Are Young People Leaving the Church in Droves?

By Glenn Stanton
Share on facebook
Share on twitter
Share on pinterest
Share on print
Share on email
Unsplash: Daniel Tseng
It has become an oft-repeated truism that young people are leaving both the faith and Church in very disturbing numbers. The truth, however, is a much more encouraging story.

Within evangelicalism, it has become an oft-repeated truism that young people are leaving both the faith and Church in very disturbing numbers. Some of the numbers cited are indeed very disturbing. 

One very popular evangelical author said that if present trends in the beliefs and practices of young adults continue, church attendance will be half of what it is in ten years. He said that in 2005. We continue to hear similar warnings.

Has this happened in your church? Counter to such dire predictions, evangelical churches across the country are holding their own, even growing nicely in many instances. Even with young people.

Here is a concise explanation of the truth and fiction of this topic. It is a much more encouraging story than the one we usually hear.

The Reality: Yes and no.

It depends on what churches we’re talking about. But the best mainstream research says NO; young people are not leaving either the church or their faith in alarming numbers. Here are the quick facts according to leading university scholars:


  1. Mainline Churches. Young people are running for the exits, just like adults.
  2. Church attendance always slows at college age. Young adults have slowed (not abandoned) their attendance in young adulthood since the 1950s (new independence, college-life, etc.). They return to regular attendance after this stage, when they marry and have kids.


  1. Solid Bible-teaching Churches. These are growing slightly, even among young adults.
  2. High Faith Continuity. Kids raised in faithful, believing, practicing homes – even imperfectly so – are highly likely to retain the faith of their parents. This is evidenced in two large, longitudinal academic studies (conducted at UNC and USC).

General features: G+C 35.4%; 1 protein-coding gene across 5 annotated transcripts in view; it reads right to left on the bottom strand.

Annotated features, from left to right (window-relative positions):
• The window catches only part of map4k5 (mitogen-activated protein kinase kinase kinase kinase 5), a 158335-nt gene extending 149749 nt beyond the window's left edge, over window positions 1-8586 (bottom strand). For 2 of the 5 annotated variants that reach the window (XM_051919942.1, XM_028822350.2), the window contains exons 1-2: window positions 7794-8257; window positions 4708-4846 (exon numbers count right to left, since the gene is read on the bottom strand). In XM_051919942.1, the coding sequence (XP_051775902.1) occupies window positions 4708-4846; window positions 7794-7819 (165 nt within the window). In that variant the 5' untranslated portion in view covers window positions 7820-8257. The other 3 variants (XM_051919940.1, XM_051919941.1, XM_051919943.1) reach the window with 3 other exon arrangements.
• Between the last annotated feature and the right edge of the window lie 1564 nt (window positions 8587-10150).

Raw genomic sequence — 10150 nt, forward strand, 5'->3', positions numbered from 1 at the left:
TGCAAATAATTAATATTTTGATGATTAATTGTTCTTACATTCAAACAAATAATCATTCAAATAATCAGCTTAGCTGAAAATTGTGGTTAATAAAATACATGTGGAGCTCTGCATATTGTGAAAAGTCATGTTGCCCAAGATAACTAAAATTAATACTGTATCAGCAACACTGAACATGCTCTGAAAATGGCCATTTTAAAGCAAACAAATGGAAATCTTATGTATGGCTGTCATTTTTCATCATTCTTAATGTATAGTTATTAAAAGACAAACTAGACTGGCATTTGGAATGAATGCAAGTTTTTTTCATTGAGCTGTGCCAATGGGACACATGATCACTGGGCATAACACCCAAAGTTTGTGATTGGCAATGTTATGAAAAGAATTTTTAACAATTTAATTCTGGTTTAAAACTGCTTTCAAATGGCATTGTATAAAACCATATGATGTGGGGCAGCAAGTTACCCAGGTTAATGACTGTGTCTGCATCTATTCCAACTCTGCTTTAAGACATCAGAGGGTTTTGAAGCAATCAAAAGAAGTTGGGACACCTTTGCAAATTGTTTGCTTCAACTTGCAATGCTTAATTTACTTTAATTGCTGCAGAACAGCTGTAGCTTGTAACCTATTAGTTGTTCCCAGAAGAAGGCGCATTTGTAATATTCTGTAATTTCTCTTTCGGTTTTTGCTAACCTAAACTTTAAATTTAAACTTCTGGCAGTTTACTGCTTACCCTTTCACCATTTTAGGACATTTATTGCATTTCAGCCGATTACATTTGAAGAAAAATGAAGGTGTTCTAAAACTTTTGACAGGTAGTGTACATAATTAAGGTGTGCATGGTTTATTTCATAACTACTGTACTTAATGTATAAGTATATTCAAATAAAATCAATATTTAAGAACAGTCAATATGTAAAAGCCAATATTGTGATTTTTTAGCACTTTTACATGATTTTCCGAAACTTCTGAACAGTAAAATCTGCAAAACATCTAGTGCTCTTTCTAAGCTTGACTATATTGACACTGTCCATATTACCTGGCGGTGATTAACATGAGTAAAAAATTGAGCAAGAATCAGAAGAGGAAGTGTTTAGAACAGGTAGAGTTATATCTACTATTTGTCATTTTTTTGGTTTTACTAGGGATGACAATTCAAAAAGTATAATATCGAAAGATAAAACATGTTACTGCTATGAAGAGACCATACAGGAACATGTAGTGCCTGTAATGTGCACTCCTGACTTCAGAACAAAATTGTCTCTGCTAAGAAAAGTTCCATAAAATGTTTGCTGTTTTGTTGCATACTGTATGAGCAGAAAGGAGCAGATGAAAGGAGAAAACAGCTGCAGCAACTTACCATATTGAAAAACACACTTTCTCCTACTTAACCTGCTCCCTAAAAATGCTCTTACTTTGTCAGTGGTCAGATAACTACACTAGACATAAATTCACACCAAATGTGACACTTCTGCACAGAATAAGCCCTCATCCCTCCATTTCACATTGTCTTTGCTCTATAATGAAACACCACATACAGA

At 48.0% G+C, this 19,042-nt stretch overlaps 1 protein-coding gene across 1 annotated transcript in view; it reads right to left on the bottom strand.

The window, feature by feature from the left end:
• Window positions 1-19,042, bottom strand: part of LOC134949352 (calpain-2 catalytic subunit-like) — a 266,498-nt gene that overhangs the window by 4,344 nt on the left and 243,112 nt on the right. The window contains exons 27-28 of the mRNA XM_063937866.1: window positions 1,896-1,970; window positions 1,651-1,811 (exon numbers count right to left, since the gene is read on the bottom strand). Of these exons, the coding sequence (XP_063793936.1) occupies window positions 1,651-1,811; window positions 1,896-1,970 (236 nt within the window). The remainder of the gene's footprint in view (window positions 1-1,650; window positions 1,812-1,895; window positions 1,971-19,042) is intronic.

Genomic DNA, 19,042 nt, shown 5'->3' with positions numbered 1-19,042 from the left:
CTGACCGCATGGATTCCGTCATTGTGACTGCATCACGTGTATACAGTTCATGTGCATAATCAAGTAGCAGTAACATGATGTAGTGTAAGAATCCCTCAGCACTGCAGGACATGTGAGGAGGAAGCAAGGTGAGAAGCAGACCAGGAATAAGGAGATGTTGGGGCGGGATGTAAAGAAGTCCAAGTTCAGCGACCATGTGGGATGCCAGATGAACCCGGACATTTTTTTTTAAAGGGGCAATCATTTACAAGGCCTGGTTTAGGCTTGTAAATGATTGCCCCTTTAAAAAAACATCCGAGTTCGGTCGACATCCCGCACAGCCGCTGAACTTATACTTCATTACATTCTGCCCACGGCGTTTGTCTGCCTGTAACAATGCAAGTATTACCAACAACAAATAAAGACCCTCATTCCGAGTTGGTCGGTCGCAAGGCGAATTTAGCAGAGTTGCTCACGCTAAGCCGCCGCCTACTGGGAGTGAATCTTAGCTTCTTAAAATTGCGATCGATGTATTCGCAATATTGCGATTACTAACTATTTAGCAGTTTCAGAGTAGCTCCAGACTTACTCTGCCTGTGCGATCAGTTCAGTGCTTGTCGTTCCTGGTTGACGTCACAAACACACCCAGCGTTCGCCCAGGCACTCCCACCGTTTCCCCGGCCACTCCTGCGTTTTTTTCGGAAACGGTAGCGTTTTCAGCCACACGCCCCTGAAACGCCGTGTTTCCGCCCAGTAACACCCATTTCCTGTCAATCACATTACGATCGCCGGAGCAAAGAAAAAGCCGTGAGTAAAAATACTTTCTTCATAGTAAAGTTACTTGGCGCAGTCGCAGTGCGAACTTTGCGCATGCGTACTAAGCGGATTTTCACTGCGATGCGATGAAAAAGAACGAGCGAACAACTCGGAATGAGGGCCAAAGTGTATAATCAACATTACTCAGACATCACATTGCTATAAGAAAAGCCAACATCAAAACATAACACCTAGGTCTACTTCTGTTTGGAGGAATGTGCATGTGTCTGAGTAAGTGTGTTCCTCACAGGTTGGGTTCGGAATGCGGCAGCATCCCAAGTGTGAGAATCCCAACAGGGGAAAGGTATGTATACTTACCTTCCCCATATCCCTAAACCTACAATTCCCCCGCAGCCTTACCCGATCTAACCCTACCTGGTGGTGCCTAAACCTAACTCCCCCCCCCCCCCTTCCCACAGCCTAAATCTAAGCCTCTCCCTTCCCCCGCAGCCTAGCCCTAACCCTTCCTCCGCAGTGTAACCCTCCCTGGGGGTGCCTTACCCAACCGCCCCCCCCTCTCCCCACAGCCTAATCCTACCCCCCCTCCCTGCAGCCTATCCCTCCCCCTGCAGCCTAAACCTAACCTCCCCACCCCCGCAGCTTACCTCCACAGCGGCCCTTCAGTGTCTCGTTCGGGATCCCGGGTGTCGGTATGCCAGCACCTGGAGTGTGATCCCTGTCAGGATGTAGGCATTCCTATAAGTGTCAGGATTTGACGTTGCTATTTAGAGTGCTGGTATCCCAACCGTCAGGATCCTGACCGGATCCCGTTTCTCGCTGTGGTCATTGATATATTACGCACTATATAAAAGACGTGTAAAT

Pew reports that only 11% of young adults who left the faith said they had a strong faith as a child. The other 89% reported no real faith.

Our kids don’t retain what they never really had.

Here are two additional factors explained:

Switching Lanes, Not Exiting:

Much “leaving” is found among youth simply changing faith lanes, typically from mainline or their family tradition to their own identities such as non-denominational or even more liturgical Anglican, Lutheran, Catholic or Orthodox communities. This is a normal part of maturing. Pew explains that nondenominational churches gain 5 members for each one it loses through switching. Traffic is moving toward biblically serious churches.


Those claiming no religious identity- the nones – are indeed growing. But the vast majority of these are not abandoning a meaningful faith. They are simply identifying themselves differently. Most of these are merely cultural Christians, people who identify with a particular faith due to family identity. They are just no longer using that identity which meant little to them anyway. As Ed Stetzer says, “It doesn’t mark a change as much as a clarification.” This growth of nones does not so much represent a new, growing category of disbelief.

The Sky is Not Falling

Christian Smith of Notre Dame, the uncontested leader in this field, reports an overall stability of young peoples’ faith through the last few decades. He explains that

“… emerging adults today appear no less religious than those of previous decades…when it comes to daily prayer, Bible beliefs and strong religious affiliation.”

He adds,

“Not much appears to have changed…on the whole…18- to 24-year-old Americans since 1972 have not become dramatically less religious or more secular.”Christian Smith, Souls in Transition: The Religious and Spiritual Lives of Emerging Adults, (Oxford Press, 2009), p. 95, 99, 141.

He adds some additional and surprising good news here: